I am having a heck of a time getting some data from a dom I want.

I have some html here:

 <ul id="userMenu">
      <li class="userGreet devi">I WANT THIS TEXT HERE </li><li> <a href="javascript:void(0)" class="more" title="Menu">Menu</a>
      <ul> ....
            <li class="home">   
            </li>
      </ul>
      ...</li>
 </ul>

I know if I say

var x = document.getElementById('userMenu');  

I can get "something" back (though this is all in a portal so its incredibly difficult to put java script break points into this). So I am not sure how I can go further to get the string "I WANT THIS TEXT HERE " ?

I think I have to walk through childNodes but not sure how or what exactly I am getting back so I can get at that string, also getElementById didn't work for the class= would that be getElementByClass ?

New to this DOM stuff.

  • can you use jquery? or are you attempting to learn the dom? – Daniel A. White Feb 27 '13 at 18:31
  • ....that's why jQuery was invented. If you want to use jQuery, it is dead simple. The element is: $('#userMenu li').eq(0) – Diodeus - James MacFarlane Feb 27 '13 at 18:32
up vote 1 down vote accepted

Using plain javascript and making your code more robust if the order of elements changes a little bit, you could use both the id and the class to get it like this:

var text = document.getElementById('userMenu').getElementsByClassName("userGreet")[0].innerHTML;

or using tag names, it could be done like this:

var text = document.getElementById('userMenu').getElementsByTagName("li")[0].innerHTML;
  • that did it. Probably pretty simple but this helped so much everyone! – Codejoy Feb 27 '13 at 20:28

You can use this :

var text = document.querySelectorAll('#userMenu li.userGreet.devi')[0].innerHTML;

See MDN's documentation of querySelectorAll.

Note that this won't work on IE7. To do this kind of thing more easily in a cross-browser fashion, you can use one of the popular DOM manipulation libraries like jQuery.


If your HTML is different from the text you want (i.e. you have markups for example), you might use this to get the interpreted text :

var element = document.querySelectorAll('#userMenu li.userGreet.devi')[0];
var text = element.innerText || element.textContent;

Note that here again libraries help you deal with those incompatibilities between browsers. Jquery would let you do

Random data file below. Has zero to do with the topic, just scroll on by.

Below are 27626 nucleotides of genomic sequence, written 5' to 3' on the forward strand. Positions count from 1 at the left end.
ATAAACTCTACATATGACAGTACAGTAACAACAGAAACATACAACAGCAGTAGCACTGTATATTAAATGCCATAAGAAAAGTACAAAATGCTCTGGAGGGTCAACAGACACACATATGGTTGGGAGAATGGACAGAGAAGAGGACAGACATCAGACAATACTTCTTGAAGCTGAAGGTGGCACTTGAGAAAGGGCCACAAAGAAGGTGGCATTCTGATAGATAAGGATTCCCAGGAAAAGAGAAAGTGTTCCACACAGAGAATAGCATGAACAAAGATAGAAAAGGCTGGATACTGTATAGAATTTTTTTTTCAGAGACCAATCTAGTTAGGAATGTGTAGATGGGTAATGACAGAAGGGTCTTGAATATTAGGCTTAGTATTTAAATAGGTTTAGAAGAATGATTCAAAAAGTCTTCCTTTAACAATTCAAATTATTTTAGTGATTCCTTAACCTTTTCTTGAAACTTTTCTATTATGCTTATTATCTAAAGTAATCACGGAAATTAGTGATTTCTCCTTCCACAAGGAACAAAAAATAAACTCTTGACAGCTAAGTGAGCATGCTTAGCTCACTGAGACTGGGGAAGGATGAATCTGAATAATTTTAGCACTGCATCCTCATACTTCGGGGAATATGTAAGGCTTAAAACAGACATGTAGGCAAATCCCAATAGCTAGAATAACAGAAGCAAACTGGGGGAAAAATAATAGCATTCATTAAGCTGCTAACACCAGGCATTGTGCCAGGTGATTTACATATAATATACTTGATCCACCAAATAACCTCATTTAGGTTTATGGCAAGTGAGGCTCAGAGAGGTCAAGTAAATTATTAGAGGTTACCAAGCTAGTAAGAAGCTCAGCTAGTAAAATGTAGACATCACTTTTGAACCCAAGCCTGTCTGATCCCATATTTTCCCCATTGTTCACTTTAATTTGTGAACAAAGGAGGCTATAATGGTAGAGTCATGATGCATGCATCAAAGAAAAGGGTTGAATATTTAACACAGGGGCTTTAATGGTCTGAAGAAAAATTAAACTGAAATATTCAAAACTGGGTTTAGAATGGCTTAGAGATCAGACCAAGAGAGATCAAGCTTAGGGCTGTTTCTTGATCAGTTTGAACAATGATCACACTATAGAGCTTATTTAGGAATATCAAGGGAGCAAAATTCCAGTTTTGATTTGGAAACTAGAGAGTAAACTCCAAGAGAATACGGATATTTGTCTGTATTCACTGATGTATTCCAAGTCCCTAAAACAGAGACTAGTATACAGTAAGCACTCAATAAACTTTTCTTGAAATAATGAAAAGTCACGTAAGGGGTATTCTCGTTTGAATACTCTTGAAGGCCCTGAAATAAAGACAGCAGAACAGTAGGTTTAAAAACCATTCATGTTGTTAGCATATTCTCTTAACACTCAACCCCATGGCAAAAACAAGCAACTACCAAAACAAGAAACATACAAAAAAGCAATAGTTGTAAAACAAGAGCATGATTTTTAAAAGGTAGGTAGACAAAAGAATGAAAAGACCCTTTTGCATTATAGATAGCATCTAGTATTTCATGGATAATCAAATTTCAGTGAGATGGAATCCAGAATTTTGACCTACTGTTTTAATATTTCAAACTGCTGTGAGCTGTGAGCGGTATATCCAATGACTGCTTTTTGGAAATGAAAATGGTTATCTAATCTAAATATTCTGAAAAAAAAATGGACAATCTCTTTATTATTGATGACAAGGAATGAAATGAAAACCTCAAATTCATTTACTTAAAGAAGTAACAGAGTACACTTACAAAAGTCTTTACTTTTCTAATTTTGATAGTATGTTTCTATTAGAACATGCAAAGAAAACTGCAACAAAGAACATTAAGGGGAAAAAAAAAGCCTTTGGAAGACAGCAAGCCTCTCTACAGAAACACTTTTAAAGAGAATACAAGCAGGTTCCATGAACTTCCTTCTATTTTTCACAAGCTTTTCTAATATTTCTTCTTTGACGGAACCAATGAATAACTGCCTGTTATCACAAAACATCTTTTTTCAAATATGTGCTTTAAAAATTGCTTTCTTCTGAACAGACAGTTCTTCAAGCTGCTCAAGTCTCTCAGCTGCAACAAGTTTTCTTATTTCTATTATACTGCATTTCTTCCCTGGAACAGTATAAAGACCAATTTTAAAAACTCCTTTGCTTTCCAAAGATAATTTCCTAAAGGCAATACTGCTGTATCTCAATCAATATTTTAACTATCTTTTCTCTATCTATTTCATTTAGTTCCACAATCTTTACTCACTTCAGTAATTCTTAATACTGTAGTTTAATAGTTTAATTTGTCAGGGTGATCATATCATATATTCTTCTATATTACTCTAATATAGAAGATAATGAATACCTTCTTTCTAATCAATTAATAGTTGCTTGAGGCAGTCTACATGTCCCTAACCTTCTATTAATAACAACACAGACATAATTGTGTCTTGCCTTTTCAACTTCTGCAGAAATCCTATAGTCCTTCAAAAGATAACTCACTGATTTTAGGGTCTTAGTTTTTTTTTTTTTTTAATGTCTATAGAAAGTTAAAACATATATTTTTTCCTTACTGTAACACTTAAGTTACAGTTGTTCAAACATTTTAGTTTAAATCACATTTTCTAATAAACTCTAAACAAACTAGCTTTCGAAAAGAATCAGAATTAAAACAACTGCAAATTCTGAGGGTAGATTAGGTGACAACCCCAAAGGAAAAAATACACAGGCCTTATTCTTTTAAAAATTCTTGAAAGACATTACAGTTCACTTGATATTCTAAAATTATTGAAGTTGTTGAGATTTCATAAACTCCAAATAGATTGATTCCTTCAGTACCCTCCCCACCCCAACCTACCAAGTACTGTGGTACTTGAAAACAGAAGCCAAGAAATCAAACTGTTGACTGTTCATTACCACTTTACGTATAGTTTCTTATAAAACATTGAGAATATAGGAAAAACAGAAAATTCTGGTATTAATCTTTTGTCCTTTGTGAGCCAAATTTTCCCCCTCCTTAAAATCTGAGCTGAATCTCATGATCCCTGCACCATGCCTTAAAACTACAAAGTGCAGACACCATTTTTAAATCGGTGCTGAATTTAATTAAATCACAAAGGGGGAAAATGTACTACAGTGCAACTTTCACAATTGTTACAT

var text = $('#userMenu li.userGreet.devi').text();
  • Use textContent (innerText for IE8) instead of innerHTML. – Rob W Feb 27 '13 at 18:34
  • The advantage of innerHTML is that it works for all browsers. As long as the text is the html, there is no worry. – Denys Séguret Feb 27 '13 at 18:34
  • 1
    textContent+innerText cover all browsers as well, and excludes HTML markup. The OP said "text", not "HTML". If the element contains HTML (elements / escaped entities), then the result is not "text". – Rob W Feb 27 '13 at 18:35
  • 1
    @RobW I edited with your suggestion. – Denys Séguret Feb 27 '13 at 18:38

Try this...

document.getElementById('userMenu').children[0].innerHTML
  • 2
    Use .children[0] instead of childNodes[0] to make sure that text nodes are excluded. – Rob W Feb 27 '13 at 18:34
  • Thanks for the tip! – Andrew Kloos Feb 27 '13 at 18:36

You can scan through like this

var x = document.getElementById('userMenu');  
var xChilds = x.childNodes;
var requiredElement = null;
for(var i = 0; i < xChilds.length; i++) {
   if(xChilds[i].className.indexOf('usergreet devi') !== -1) {
      requiredElement = xChilds[i];
      break;
   }
}

console.log(requireElement);
  • For modern browswer, use querySelectorAll as provided is dystroy's answer. – Starx Feb 27 '13 at 18:37

jQuery would make this easier. You could do something like

var text = $('#userMenu .userGreet.devi').text();
  • The convention on SO is to not offer jQuery answers when jQuery is not specified. – jfriend00 Feb 27 '13 at 19:09
  • jfriend00 - Sorry, didn't realize that - should I remove this answer? – mockaroodev Feb 27 '13 at 19:49
  • I would love to use jquery as its me trying to cram some js into a portlet, I don't think it is available. – Codejoy Feb 27 '13 at 19:53

Sorry if this is obvious, but... generally speaking, if you're going to be trying to access elements, give them IDs at the outset, it will save you lots of time.

<li id="ug0" class="userGreet devi">...</li>

Then of course

document.getElementById('ug0').innerHTML; 

Your Answer

 

By clicking "Post Your Answer", you acknowledge that you have read our updated terms of service, privacy policy and cookie policy, and that your continued use of the website is subject to these policies.

Not the answer you're looking for? Browse other questions tagged or ask your own question.